A late lunch one day with the girls was a bruschetta of crab, avocado and sprouts and a plate of grilled vegetables followed by a delicious pasta special - spaghetti with a fresh tomato sauce.  Fresh warm bread is served in a brown paper bag along with a complimentary plate of beet hummus.  On our last day in Moscow  A and I went back for Sunday brunch after a morning of sightseeing where we had a creamy roasted eggplant, tomato and mozzarella bruschetta and shared a rigatoni with veal ragu and a pappardelle with wild mushrooms and cream.  If I lived in Moscow, this is where I would go for a simple dinner on a weekday or brunch on the weekend just as much for the food as for the people-watching.





Malaya Bronnaya 20A
Moscow
Telephone: +7495 650 64 62
*Open daily from 10:30 a.m. till late

Tuesday, July 08, 2014

CAFE PUSHKIN


Cafe Pushkin is housed in a newly-built mansion just off Pushkin square whichhas successfully recreates a Russian aristocrat's home from the 1800's from the wood panelling to the heavy furniture, the chandeliers and the candlelit tables, the plaster and moldings on the ceilings and even the waiters dressed in period outfits making it feel like we were having dinner during the time of Anna Karenina.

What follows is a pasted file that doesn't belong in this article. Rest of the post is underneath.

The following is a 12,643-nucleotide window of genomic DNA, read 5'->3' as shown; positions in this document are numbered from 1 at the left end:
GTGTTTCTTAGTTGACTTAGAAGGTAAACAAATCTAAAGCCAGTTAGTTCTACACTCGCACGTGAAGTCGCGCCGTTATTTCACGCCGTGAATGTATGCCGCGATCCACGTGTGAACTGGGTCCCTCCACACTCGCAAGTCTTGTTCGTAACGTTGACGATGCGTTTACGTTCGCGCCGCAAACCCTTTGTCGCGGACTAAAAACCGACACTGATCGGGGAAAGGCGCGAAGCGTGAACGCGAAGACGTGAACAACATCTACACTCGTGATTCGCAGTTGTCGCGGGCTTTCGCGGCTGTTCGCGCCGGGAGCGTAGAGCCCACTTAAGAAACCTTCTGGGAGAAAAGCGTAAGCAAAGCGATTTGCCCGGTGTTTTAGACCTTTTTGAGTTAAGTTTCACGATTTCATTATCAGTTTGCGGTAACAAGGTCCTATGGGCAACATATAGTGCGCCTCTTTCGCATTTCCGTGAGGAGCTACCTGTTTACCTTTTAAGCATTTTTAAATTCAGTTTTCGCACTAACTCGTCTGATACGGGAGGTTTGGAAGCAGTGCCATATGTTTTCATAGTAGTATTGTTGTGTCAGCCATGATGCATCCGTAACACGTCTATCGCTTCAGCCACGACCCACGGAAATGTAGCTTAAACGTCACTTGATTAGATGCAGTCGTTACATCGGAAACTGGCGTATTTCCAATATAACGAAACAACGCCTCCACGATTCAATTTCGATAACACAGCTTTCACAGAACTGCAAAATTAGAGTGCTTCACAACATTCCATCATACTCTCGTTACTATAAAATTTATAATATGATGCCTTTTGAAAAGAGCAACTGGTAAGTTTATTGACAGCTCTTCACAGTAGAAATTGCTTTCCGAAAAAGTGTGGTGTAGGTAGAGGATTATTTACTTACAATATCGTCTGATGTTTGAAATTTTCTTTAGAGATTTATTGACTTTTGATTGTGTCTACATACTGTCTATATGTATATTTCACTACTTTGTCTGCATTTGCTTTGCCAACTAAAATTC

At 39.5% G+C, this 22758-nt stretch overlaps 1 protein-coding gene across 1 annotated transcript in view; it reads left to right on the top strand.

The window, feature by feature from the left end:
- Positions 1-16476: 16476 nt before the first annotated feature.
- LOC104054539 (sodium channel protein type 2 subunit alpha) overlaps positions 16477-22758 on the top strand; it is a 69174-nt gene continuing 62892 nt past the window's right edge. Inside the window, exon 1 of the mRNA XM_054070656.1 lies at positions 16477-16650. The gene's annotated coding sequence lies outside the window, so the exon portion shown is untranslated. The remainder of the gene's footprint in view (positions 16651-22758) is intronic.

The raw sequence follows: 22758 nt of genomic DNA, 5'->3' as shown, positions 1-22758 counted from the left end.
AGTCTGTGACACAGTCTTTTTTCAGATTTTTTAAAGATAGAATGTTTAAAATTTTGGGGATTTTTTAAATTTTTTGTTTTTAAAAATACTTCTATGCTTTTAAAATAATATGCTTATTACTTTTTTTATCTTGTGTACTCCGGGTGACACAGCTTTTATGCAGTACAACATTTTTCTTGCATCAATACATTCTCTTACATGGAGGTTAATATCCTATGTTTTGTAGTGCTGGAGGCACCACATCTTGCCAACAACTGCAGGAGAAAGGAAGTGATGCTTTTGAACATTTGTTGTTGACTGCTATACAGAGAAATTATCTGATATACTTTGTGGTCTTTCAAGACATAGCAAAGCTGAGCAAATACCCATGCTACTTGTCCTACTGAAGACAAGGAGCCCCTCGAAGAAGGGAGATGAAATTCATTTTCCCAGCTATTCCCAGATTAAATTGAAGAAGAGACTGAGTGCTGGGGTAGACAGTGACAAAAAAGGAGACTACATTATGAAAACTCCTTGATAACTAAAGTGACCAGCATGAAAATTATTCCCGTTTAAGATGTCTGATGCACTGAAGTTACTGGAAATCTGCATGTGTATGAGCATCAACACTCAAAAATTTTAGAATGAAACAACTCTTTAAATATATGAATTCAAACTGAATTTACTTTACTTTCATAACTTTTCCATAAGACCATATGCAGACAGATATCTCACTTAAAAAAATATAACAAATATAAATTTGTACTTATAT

Opened in 1999, the restaurant is spread out on three floors with the cafe-like Drugstore hall on the ground floor serving more casual fare and the restaurant on the upper floors called the Library hall with a more extensive and pricier menu.

Our good friends Farina and Satesh invited us to dinner there since they really wanted me to experience Cafe Pushkin and see what Moscow became right after I left in 1997.    They went all out to welcome A and I and we did a classic Russian dinner starting out with Russky Standard vodka with beluga caviar and blinis.  The first bite of the salty black pearls popping in my mouth with the warm pillowy blinis and cold smetana (sour cream) brought me back to the Russia I fell in love with and the ice-cold shot of vodka that followed reminded me of when I was young and adventurous.  As a start to a Moscow meal, nothing beats that.

We shared a few hot appetizers - julienne, the classic white mushrooms baked in sour cream made more luxurious with the addition of chanterelles followed by piroshki, traditional meat pies.  Four our main courses - Farina and I shared large plate of pelmenis - meat and mushroom filled dumplings served with a bit of broth, sour cream and vinegar, Satesh had the roast chicken and A had the kotlety pozharski - a breaded veal cutlet stuffed with mushrooms served with fried potatoes which we enjoyed with a bottle of Carmenere.  Dinner was delicious and it was definitely the best Russian food we had in Moscow and the company of Farina and Satesh helped made the evening memorable.  Even the weather cooperated to give us a full Russian experience as the streets were covered in fresh white snow when we left the restaurant.